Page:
Steve Sabol, the president of NFL Films and one of its founding members alongside his father Ed, has passed away after an 18-month battle with brain cancer. He was 69.
Quantifying Sabol’s impact on the NFL is impossible, as his influence goes far beyond any number or statistic. The documentary style that he used to capture the essence of the game gave us reality television long before the so-called reality of putting people in a large house or on a deserted island.
He was a filmmaker who combined his love for his craft with his love for football. The result was an ongoing documentation of a game from a unique and vivid perspective. His work was moving, and always goosebump inducing. Try not to shiver while watching the depiction of his poem The Autumn Wind, narrated by John Facenda.
He continued to use the vault of archival footage accumulated by NFL Films to educate the current generation of fans, and induce instant nostalgia in those who lived through the events he depicted. That’s on full display in this piece about the history of the Cowboys-Eagles rivalry, and the root of the intense, bitter feelings on both sides.
He was a pioneer, and was honored as such in 2007 when the Pro Football Hall of Fame gave him the Dan Reeves pioneer award in recognition of his innovative techniques. He also won over 40 Emmy Awards, showing the widespread impact he had on sports film making beyond football.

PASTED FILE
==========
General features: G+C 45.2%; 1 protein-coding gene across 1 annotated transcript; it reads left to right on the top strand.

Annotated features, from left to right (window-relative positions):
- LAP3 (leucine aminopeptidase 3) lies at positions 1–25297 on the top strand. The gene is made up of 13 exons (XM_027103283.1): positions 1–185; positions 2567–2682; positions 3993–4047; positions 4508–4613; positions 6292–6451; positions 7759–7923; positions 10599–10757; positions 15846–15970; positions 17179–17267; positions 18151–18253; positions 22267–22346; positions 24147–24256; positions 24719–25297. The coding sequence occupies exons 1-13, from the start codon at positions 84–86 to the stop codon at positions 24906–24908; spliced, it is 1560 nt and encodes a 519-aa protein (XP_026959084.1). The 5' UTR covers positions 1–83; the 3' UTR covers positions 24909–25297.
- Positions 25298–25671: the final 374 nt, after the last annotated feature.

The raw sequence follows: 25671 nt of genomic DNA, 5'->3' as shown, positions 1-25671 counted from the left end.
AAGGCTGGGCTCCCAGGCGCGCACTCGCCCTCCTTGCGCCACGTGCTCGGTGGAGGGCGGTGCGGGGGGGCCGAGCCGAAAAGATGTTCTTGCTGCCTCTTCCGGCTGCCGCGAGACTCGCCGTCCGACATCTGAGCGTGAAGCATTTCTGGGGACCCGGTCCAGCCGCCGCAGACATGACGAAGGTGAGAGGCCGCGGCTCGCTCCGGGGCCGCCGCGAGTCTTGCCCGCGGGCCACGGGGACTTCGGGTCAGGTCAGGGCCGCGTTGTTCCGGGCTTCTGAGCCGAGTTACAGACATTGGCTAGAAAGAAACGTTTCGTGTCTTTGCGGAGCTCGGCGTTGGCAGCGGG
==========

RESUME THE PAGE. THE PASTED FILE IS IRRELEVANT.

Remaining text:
His influence will live on, and it can be seen in Hard Knocks every summer, or in each installment of HBO’s 24/7 series. He made football seem like a movie, one that we watched in real-time, but re-lived again and again through his eye.
Roger Goodell issued a statement about the passing of the league’s storyteller:
“Steve was the creative genius behind NFL Films’ remarkable work. Steve’s passion for football was matched only by his talent and energy. He was a major contributor to the success of the NFL, a man who changed the way we looked at football and sports, and a great friend. His legacy is assured.
“Steve was an incredible visionary. He spent 50 years at the NFL and changed the way we see pro football. So when you’re watching the games this week, it’s worth remembering just how much Steve contributed to the way we think, see, and love our game.”
He also forever changed even our first viewing of that football movie. Those times when you hear the quarterback yell “Kill! Kill! Kill!” have been made possible by Sabol’s ingenuity which included wiring players for sound in addition to introducing slow-motion replays. He started way back in 1962 as a cameraman working with his father and then that partnership eventually grew into NFL Films, a company that turned football into theater.